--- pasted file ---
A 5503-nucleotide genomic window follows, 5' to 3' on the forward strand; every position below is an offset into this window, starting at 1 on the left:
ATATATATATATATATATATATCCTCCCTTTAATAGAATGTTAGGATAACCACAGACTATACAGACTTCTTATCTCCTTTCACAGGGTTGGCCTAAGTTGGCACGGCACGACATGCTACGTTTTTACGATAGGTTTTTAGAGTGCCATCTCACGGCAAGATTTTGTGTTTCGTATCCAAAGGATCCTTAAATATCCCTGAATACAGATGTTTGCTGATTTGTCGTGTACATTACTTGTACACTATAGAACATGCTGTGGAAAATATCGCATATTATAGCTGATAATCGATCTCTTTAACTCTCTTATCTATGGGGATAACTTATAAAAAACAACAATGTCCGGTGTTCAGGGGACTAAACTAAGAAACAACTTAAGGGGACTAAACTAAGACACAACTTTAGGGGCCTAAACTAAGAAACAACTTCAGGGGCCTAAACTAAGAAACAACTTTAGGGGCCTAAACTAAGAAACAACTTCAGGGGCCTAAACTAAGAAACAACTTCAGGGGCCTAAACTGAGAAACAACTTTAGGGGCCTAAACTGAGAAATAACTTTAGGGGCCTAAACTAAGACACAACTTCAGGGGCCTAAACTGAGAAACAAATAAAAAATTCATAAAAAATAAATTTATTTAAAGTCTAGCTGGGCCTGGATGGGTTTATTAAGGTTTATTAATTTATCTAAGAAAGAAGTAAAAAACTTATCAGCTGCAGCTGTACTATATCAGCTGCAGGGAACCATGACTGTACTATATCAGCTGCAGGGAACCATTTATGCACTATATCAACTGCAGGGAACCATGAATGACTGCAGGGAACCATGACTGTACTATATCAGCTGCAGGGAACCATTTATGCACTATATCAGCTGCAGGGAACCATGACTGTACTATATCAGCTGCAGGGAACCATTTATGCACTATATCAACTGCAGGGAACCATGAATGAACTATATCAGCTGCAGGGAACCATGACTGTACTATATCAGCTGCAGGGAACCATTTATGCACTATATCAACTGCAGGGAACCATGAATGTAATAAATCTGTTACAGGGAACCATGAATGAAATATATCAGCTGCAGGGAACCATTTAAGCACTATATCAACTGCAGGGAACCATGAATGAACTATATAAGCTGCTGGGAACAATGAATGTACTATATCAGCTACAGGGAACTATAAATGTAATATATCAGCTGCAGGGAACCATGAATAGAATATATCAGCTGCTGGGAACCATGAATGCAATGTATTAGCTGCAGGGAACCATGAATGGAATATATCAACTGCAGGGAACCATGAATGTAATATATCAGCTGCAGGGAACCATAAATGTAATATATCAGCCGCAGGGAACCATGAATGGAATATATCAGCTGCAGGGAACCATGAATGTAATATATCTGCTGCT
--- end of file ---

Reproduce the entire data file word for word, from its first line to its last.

A 5503-nucleotide genomic window follows, 5' to 3' on the forward strand; every position below is an offset into this window, starting at 1 on the left:
ATATATATATATATATATATATCCTCCCTTTAATAGAATGTTAGGATAACCACAGACTATACAGACTTCTTATCTCCTTTCACAGGGTTGGCCTAAGTTGGCACGGCACGACATGCTACGTTTTTACGATAGGTTTTTAGAGTGCCATCTCACGGCAAGATTTTGTGTTTCGTATCCAAAGGATCCTTAAATATCCCTGAATACAGATGTTTGCTGATTTGTCGTGTACATTACTTGTACACTATAGAACATGCTGTGGAAAATATCGCATATTATAGCTGATAATCGATCTCTTTAACTCTCTTATCTATGGGGATAACTTATAAAAAACAACAATGTCCGGTGTTCAGGGGACTAAACTAAGAAACAACTTAAGGGGACTAAACTAAGACACAACTTTAGGGGCCTAAACTAAGAAACAACTTCAGGGGCCTAAACTAAGAAACAACTTTAGGGGCCTAAACTAAGAAACAACTTCAGGGGCCTAAACTAAGAAACAACTTCAGGGGCCTAAACTGAGAAACAACTTTAGGGGCCTAAACTGAGAAATAACTTTAGGGGCCTAAACTAAGACACAACTTCAGGGGCCTAAACTGAGAAACAAATAAAAAATTCATAAAAAATAAATTTATTTAAAGTCTAGCTGGGCCTGGATGGGTTTATTAAGGTTTATTAATTTATCTAAGAAAGAAGTAAAAAACTTATCAGCTGCAGCTGTACTATATCAGCTGCAGGGAACCATGACTGTACTATATCAGCTGCAGGGAACCATTTATGCACTATATCAACTGCAGGGAACCATGAATGACTGCAGGGAACCATGACTGTACTATATCAGCTGCAGGGAACCATTTATGCACTATATCAGCTGCAGGGAACCATGACTGTACTATATCAGCTGCAGGGAACCATTTATGCACTATATCAACTGCAGGGAACCATGAATGAACTATATCAGCTGCAGGGAACCATGACTGTACTATATCAGCTGCAGGGAACCATTTATGCACTATATCAACTGCAGGGAACCATGAATGTAATAAATCTGTTACAGGGAACCATGAATGAAATATATCAGCTGCAGGGAACCATTTAAGCACTATATCAACTGCAGGGAACCATGAATGAACTATATAAGCTGCTGGGAACAATGAATGTACTATATCAGCTACAGGGAACTATAAATGTAATATATCAGCTGCAGGGAACCATGAATAGAATATATCAGCTGCTGGGAACCATGAATGCAATGTATTAGCTGCAGGGAACCATGAATGGAATATATCAACTGCAGGGAACCATGAATGTAATATATCAGCTGCAGGGAACCATAAATGTAATATATCAGCCGCAGGGAACCATGAATGGAATATATCAGCTGCAGGGAACCATGAATGTAATATATCTGCTGCT